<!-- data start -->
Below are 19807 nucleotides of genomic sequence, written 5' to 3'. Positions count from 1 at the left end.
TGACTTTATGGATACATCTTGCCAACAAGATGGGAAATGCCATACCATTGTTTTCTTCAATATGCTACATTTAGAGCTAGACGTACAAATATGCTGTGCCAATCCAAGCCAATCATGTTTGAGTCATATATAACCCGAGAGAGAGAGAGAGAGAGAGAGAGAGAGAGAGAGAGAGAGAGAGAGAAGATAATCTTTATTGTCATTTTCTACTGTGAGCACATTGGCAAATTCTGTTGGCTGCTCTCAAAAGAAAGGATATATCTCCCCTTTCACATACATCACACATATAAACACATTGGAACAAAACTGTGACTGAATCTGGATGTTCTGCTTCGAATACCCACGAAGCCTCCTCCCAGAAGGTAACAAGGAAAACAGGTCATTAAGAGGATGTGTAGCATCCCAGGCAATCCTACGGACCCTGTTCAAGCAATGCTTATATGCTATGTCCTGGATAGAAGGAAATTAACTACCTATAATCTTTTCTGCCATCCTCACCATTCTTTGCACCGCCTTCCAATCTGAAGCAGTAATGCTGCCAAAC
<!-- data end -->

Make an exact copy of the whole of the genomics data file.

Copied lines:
Below are 19807 nucleotides of genomic sequence, written 5' to 3'. Positions count from 1 at the left end.
TGACTTTATGGATACATCTTGCCAACAAGATGGGAAATGCCATACCATTGTTTTCTTCAATATGCTACATTTAGAGCTAGACGTACAAATATGCTGTGCCAATCCAAGCCAATCATGTTTGAGTCATATATAACCCGAGAGAGAGAGAGAGAGAGAGAGAGAGAGAGAGAGAGAGAGAGAGAGAAGATAATCTTTATTGTCATTTTCTACTGTGAGCACATTGGCAAATTCTGTTGGCTGCTCTCAAAAGAAAGGATATATCTCCCCTTTCACATACATCACACATATAAACACATTGGAACAAAACTGTGACTGAATCTGGATGTTCTGCTTCGAATACCCACGAAGCCTCCTCCCAGAAGGTAACAAGGAAAACAGGTCATTAAGAGGATGTGTAGCATCCCAGGCAATCCTACGGACCCTGTTCAAGCAATGCTTATATGCTATGTCCTGGATAGAAGGAAATTAACTACCTATAATCTTTTCTGCCATCCTCACCATTCTTTGCACCGCCTTCCAATCTGAAGCAGTAATGCTGCCAAAC